The decision to turn the airline, which is formally controlled by state-owned Rostec Corp. through its subsidiary United Aircraft Corporation (UAC), into a large customer for UAC-produced aircraft was first announced on May 13. Ahead of 2024, Red Wings is required to purchase up to 60 SSJ100 regional jets and 16 the yet-to-be serially-built MC-21 medium-haul aircraft…

    More at the link.


    BMPD: Четвертый самолет МС-21-300 получил окраску и пассажирский салон/ 4th MS-21-300 receives paint job & passenger cabin

    Как сообщило АО «Объединенная авиастроительная корпорация», 25 июня 2020 года четвертый опытный самолет МС-21-300 (серийный номер 21006/МС.0006, регистрационный номер 73056), окрашенный на ульяновском предприятии «Спектр-Авиа», вернулся на аэродром «Раменское» (Жуковский, Московской области), где продолжит полеты в рамках программы сертификационных испытаний….

    Pics at link.


  50. КП:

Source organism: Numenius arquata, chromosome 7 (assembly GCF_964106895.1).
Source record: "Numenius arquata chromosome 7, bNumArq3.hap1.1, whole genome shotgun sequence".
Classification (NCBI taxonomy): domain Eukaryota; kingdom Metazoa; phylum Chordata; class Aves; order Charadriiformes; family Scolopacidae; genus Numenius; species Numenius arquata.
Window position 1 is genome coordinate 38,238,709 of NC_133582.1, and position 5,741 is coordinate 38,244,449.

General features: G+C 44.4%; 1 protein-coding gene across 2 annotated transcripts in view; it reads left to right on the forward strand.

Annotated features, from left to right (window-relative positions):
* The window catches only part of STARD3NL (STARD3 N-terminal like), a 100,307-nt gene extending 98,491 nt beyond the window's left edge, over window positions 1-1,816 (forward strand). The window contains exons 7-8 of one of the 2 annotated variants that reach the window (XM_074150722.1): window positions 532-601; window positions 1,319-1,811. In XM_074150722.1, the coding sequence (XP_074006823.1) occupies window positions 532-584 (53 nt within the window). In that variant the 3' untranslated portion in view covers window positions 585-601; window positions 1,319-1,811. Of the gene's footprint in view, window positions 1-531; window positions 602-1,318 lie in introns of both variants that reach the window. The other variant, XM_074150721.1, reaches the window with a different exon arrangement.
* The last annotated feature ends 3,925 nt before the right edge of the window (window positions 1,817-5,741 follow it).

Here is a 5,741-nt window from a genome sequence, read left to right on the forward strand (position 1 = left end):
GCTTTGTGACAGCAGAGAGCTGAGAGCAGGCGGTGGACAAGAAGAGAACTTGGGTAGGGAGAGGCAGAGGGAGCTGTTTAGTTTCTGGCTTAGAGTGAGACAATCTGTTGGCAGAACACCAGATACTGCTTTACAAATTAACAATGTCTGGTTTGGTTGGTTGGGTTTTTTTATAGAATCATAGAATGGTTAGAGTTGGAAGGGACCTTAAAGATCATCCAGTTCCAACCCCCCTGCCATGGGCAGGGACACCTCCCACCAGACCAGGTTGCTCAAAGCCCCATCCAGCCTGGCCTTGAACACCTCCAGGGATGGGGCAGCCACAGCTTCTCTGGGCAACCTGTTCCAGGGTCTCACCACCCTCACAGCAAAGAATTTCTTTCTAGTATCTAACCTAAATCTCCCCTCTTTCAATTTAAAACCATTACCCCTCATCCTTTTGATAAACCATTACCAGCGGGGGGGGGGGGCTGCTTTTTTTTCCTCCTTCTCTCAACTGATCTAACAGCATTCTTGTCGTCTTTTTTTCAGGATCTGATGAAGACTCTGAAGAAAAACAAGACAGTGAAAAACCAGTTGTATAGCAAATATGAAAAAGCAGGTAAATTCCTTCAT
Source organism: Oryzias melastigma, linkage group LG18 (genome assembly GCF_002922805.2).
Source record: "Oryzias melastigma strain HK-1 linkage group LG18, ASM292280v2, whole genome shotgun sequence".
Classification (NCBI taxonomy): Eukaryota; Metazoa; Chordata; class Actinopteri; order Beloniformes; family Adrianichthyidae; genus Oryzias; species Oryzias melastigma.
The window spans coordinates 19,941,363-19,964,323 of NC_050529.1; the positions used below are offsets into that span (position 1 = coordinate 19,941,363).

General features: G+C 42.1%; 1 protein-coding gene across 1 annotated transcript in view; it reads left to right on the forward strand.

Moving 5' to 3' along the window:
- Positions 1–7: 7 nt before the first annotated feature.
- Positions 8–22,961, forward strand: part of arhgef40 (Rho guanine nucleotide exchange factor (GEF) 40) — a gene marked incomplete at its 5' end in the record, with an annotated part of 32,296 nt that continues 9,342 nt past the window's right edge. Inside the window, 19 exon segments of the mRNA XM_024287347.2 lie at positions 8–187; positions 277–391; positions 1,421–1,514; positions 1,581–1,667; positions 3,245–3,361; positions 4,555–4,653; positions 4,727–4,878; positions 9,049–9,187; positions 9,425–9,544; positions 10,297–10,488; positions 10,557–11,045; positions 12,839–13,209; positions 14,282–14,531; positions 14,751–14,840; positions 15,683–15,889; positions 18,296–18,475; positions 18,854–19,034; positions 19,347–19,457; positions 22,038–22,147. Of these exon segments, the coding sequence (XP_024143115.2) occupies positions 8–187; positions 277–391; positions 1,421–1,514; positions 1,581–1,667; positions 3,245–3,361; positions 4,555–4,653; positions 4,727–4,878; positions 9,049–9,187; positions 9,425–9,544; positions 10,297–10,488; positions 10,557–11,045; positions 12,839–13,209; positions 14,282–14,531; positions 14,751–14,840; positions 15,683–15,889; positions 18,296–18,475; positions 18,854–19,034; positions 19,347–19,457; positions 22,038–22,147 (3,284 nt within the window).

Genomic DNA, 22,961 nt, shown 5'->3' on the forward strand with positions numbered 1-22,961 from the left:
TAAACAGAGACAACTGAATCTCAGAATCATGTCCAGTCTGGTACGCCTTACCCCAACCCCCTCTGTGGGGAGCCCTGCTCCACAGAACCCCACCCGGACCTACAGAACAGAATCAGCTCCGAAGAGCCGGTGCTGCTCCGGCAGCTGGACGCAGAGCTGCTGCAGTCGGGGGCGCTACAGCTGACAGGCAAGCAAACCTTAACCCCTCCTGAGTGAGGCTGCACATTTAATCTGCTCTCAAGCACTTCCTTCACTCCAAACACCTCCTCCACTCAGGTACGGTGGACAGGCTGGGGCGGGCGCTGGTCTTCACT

Картинки дня

    Picture of the day

    вчера 18:20 Москву накрыла жара. Столбики термометров держаться в районе 32 градусов

    Yesterday 18:20: Moscow heat wave. Thermometer columns showing around 32 degrees Celsius

    Masks? Gloves? Social distancing?

    More bewildered Muscovites for Carroll of the Independent to report — bewildered because the quarantine rules were lifted for last Wednesday’s rescheduled Victory Day parade, which only took place, the pandemic notwithstanding, so that the
    Evil One could cynically appeal to Russian nationalism in order to gain support for the proposed changes in the constitution, which changes will make him head of state for the rest of his living days.

    And following the constitutional changes, the tyrant will resurrect the Soviet Union.

    It’s so plain to see! There are already Soviet symbols everywhere, I tell you!!!